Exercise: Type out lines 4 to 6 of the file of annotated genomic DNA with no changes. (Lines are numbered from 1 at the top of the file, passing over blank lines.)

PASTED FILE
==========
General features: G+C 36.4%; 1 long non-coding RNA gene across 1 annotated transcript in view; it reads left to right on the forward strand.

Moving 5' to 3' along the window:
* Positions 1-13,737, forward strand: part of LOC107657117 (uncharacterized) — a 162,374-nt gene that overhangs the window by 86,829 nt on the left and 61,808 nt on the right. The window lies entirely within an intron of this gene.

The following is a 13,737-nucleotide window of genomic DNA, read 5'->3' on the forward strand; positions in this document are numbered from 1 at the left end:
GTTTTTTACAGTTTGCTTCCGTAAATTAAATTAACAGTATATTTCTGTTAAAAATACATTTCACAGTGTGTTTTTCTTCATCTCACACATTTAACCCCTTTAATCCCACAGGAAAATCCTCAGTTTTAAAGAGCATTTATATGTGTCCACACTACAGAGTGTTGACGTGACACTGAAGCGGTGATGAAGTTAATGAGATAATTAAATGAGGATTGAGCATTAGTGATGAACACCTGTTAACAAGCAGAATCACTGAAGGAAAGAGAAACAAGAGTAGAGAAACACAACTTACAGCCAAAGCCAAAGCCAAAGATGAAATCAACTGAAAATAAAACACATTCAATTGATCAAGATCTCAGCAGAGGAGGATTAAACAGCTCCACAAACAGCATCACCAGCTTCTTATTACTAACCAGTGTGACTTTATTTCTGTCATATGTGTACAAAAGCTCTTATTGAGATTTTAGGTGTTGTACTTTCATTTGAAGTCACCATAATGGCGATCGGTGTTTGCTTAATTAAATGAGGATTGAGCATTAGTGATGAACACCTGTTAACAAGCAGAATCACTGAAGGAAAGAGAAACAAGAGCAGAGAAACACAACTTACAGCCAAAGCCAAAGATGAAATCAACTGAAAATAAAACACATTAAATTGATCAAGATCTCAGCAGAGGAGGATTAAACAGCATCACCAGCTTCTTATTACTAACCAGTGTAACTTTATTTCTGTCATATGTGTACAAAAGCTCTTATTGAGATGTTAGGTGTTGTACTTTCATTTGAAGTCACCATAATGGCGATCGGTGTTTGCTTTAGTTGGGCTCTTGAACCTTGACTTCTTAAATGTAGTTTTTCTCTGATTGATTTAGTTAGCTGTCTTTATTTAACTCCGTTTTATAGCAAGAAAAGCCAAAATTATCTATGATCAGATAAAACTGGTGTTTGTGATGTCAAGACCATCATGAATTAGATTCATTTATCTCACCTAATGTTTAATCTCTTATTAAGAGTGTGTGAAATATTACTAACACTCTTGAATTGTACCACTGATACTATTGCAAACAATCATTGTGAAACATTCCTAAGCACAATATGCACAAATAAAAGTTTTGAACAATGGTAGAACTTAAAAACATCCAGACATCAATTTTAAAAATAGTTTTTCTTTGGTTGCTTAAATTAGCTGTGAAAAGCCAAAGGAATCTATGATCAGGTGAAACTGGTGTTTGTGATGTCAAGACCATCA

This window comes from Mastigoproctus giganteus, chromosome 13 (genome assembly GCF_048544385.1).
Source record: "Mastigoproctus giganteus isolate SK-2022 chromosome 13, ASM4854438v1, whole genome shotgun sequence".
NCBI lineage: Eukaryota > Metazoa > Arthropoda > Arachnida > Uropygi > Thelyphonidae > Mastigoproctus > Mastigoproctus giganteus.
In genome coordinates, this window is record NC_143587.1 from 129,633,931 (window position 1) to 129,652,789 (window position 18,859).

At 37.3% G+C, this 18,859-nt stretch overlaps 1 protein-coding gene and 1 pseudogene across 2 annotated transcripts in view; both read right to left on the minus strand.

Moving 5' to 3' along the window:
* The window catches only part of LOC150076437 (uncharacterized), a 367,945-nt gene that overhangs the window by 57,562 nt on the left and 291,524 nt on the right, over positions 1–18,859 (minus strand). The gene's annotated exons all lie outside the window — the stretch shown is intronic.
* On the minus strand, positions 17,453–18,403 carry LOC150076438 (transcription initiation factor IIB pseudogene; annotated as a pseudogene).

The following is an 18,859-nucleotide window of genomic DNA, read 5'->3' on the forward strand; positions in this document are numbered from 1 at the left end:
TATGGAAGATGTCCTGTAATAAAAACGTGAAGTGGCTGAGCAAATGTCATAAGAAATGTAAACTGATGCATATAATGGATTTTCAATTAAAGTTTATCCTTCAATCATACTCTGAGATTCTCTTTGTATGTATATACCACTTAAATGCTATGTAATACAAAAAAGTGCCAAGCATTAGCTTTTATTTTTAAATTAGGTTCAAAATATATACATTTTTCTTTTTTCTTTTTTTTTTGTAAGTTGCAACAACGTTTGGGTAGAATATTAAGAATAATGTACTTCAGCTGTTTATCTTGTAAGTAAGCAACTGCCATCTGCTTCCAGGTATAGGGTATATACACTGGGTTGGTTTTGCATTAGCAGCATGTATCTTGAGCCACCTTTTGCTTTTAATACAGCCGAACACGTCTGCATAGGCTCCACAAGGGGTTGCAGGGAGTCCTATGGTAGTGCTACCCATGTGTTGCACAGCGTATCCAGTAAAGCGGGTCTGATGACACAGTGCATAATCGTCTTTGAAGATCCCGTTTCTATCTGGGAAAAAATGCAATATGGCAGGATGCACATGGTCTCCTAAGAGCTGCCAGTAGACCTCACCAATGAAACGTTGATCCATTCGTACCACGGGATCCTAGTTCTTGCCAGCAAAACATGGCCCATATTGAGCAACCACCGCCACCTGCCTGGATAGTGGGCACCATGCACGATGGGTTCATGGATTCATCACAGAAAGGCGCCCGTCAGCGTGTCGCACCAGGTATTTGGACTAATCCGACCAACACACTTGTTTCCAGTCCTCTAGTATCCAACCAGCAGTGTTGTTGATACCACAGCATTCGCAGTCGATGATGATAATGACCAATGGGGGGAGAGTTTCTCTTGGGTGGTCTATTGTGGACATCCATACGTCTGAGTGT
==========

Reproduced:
The following is a 13,737-nucleotide window of genomic DNA, read 5'->3' on the forward strand; positions in this document are numbered from 1 at the left end:
GTTTTTTACAGTTTGCTTCCGTAAATTAAATTAACAGTATATTTCTGTTAAAAATACATTTCACAGTGTGTTTTTCTTCATCTCACACATTTAACCCCTTTAATCCCACAGGAAAATCCTCAGTTTTAAAGAGCATTTATATGTGTCCACACTACAGAGTGTTGACGTGACACTGAAGCGGTGATGAAGTTAATGAGATAATTAAATGAGGATTGAGCATTAGTGATGAACACCTGTTAACAAGCAGAATCACTGAAGGAAAGAGAAACAAGAGTAGAGAAACACAACTTACAGCCAAAGCCAAAGCCAAAGATGAAATCAACTGAAAATAAAACACATTCAATTGATCAAGATCTCAGCAGAGGAGGATTAAACAGCTCCACAAACAGCATCACCAGCTTCTTATTACTAACCAGTGTGACTTTATTTCTGTCATATGTGTACAAAAGCTCTTATTGAGATTTTAGGTGTTGTACTTTCATTTGAAGTCACCATAATGGCGATCGGTGTTTGCTTAATTAAATGAGGATTGAGCATTAGTGATGAACACCTGTTAACAAGCAGAATCACTGAAGGAAAGAGAAACAAGAGCAGAGAAACACAACTTACAGCCAAAGCCAAAGATGAAATCAACTGAAAATAAAACACATTAAATTGATCAAGATCTCAGCAGAGGAGGATTAAACAGCATCACCAGCTTCTTATTACTAACCAGTGTAACTTTATTTCTGTCATATGTGTACAAAAGCTCTTATTGAGATGTTAGGTGTTGTACTTTCATTTGAAGTCACCATAATGGCGATCGGTGTTTGCTTTAGTTGGGCTCTTGAACCTTGACTTCTTAAATGTAGTTTTTCTCTGATTGATTTAGTTAGCTGTCTTTATTTAACTCCGTTTTATAGCAAGAAAAGCCAAAATTATCTATGATCAGATAAAACTGGTGTTTGTGATGTCAAGACCATCATGAATTAGATTCATTTATCTCACCTAATGTTTAATCTCTTATTAAGAGTGTGTGAAATATTACTAACACTCTTGAATTGTACCACTGATACTATTGCAAACAATCATTGTGAAACATTCCTAAGCACAATATGCACAAATAAAAGTTTTGAACAATGGTAGAACTTAAAAACATCCAGACATCAATTTTAAAAATAGTTTTTCTTTGGTTGCTTAAATTAGCTGTGAAAAGCCAAAGGAATCTATGATCAGGTGAAACTGGTGTTTGTGATGTCAAGACCATCA

This window comes from Mastigoproctus giganteus, chromosome 13 (genome assembly GCF_048544385.1).